SEATTLE — India’s economic power is growing at unprecedented rates. However, despite being one of the world’s fastest growing economies, India has a long way to go to tackle poverty and ensure decent living standards for all. These facts about poverty in India delve into the country’s varied successes and obstacles in fighting poverty.
Facts About Poverty in India
- A majority of the population of India does not have access to adequate healthcare.
Of the many facts about poverty in India today, healthcare is perhaps the most important. India ranks 145th out of 195 countries regarding quality and accessibility of healthcare, based on the Global Burden of Disease study published in 2018. There are huge disparities within states and income groups in the country, and India lags behind other BRICS countries. In 2018, the government launched a National Health Protection Scheme called Ayushman Bharat, which aims to assist approximately 100 million people residing in underprivileged communities.
- Inequalities persist in access to education.
The literacy rate in India has risen from 68.2 percent in 2001 to 74 percent in 2011. However, there is a wide gender disparity; 82.14 percent of men and 65.46 percent of women are literate. The quality and availability of classrooms and teachers help explain the low literacy rates. Social barriers prevent the expansion of education among women. A deeply entrenched patriarchy restricts women from achieving higher education, especially in rural parts of the country.
- There is high unemployment in the country.
Unemployment rates have been increasing gradually, leaving nearly 31 million Indians out of work. As of August 2018, the unemployment rate in India is 5.7 percent; this rate fluctuates widely from month to month. The social security network that was traditionally provided by the joint family system is now being eroded.
- There is pervasive homelessness across the country.
As of 2011, there were 1.77 million homeless people in India. There is a wide disparity between urban and rural areas; urban areas saw a growth of 36.78 percent in homelessness, whereas rural areas saw negative growth. Most government assistance is targeted towards rural areas. According to Mohammed Tarique, coordinator of Koshish, a TISS Field Action Project on Homelessness and Destitution, economic migration from rural to urban areas may be a contributing factor to this, as rural areas continue to lack basic infrastructure and employment opportunities, particularly in the secondary and tertiary sector.
- Sanitation conditions are getting better.
According to the Economic Survey, the number of people who engage in open defecation has declined to 250 million in 2018 from 550 million in 2014. The decrease has been credited to the Swachch Bharat Mission, a sanitation program introduced by Prime Minister Narendra Modi. However, huge sections of the population are still denied access to basic sanitation, especially vulnerable groups.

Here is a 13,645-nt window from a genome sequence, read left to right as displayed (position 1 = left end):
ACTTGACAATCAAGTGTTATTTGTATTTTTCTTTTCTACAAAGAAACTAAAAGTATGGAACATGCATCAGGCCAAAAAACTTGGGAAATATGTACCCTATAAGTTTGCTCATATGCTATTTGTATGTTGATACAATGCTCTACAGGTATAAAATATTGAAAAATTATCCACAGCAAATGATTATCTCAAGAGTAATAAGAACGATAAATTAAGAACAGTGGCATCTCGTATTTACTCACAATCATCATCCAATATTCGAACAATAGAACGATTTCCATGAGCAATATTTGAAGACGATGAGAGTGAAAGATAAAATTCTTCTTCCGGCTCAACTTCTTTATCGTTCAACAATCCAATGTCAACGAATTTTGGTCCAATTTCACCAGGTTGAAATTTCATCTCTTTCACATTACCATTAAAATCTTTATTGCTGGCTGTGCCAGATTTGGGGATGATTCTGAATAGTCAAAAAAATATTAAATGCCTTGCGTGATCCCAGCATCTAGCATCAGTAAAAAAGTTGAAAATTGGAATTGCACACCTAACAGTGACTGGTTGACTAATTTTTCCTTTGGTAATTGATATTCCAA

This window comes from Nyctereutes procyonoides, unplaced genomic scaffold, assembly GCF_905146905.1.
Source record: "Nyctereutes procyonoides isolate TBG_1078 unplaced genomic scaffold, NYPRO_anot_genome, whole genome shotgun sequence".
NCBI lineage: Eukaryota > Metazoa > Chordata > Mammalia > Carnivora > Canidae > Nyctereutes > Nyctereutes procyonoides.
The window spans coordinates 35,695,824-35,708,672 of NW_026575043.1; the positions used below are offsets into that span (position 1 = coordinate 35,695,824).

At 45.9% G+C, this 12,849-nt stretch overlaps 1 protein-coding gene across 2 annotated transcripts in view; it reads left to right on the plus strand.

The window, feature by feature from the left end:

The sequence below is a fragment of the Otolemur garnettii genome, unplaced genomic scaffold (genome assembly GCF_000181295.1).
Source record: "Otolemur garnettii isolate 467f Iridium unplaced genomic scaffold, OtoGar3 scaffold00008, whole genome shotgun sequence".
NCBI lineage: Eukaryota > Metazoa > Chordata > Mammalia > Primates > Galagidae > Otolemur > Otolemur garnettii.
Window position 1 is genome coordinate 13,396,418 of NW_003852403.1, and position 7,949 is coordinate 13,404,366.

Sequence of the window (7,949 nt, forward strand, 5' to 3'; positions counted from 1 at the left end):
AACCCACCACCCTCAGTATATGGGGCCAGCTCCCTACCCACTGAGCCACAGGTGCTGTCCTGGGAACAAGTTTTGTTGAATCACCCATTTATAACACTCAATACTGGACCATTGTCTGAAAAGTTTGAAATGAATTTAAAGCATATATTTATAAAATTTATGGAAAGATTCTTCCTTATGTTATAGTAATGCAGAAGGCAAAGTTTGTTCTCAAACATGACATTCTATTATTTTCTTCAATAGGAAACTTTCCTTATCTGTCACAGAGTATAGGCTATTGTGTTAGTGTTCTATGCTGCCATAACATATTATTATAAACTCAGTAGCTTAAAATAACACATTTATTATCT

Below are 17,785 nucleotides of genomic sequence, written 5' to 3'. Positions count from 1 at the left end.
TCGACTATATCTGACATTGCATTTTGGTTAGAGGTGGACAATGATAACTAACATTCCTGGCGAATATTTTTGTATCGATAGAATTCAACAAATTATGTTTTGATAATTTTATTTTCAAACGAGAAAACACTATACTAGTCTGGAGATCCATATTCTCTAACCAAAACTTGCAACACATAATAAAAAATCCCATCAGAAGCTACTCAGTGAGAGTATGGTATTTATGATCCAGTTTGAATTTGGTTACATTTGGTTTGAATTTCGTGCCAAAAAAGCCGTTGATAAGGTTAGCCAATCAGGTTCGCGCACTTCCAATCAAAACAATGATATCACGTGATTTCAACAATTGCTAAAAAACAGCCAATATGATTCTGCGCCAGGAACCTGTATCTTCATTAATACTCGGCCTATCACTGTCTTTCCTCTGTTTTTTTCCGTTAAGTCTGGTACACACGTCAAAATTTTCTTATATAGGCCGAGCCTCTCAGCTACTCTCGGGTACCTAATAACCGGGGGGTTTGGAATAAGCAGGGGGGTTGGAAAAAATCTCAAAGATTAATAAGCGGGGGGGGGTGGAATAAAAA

- Hunger rates are still high.
India’s hunger problem is driven by a high rate of child malnutrition. India ranks 100th out of 119 countries on the Global Hunger Index, which measures undernourishment, child wasting, child stunting and child mortality. The lack of access to nutritious food leads to susceptibility to disease. Increasing numbers of farmer suicides occur due to the burden of rural indebtedness.
- India lacks sound infrastructure.
According to the Asian Development Bank, India’s poor infrastructure contributes to slower growth and development. Investing in infrastructure, such as creating better facilities for transportation, communication and agriculture will lead to further employment and productivity. Financing of rural infrastructure projects depends on a sound banking system, which at present is heavily compromised by bad loans.
- There is widespread corruption.
India ranked 81st on the 2017 Global Corruption Index released by Transparency International. Bribery, money laundering and tax evasion stall the growth of the country and negatively impact social welfare programs. The government has distributed identification cards with biometric information in order to reduce this problem, but endemic corruption still pervades the system.
- Social exclusion reduces opportunities for many groups.
There are structural inequalities embedded within the country, where women and certain castes and classes of people are systematically discriminated against. While there has been progress in the inclusion of these groups, there is still a long way to go. Gender and caste inequalities are still pervasive and critical legislation on women’s empowerment is pending in the legislature.
- Poverty in India is declining.
Despite the above, studies show that the population of India is slowly escaping extreme poverty. In fact, the World Poverty Clock predicts that less than 3 percent of the population in India will live in extreme poverty by 2021. Participatory development due to well-established governance systems, an independent judiciary and a proactive media provide hope for India’s poor.
There is hope that significant numbers will emerge out of grinding poverty and that future generations will not be subjected to crippling childhood illnesses. These facts about poverty in India illustrate that key challenges can be dealt with through education, political will and women’s empowerment.
– Isha Kakar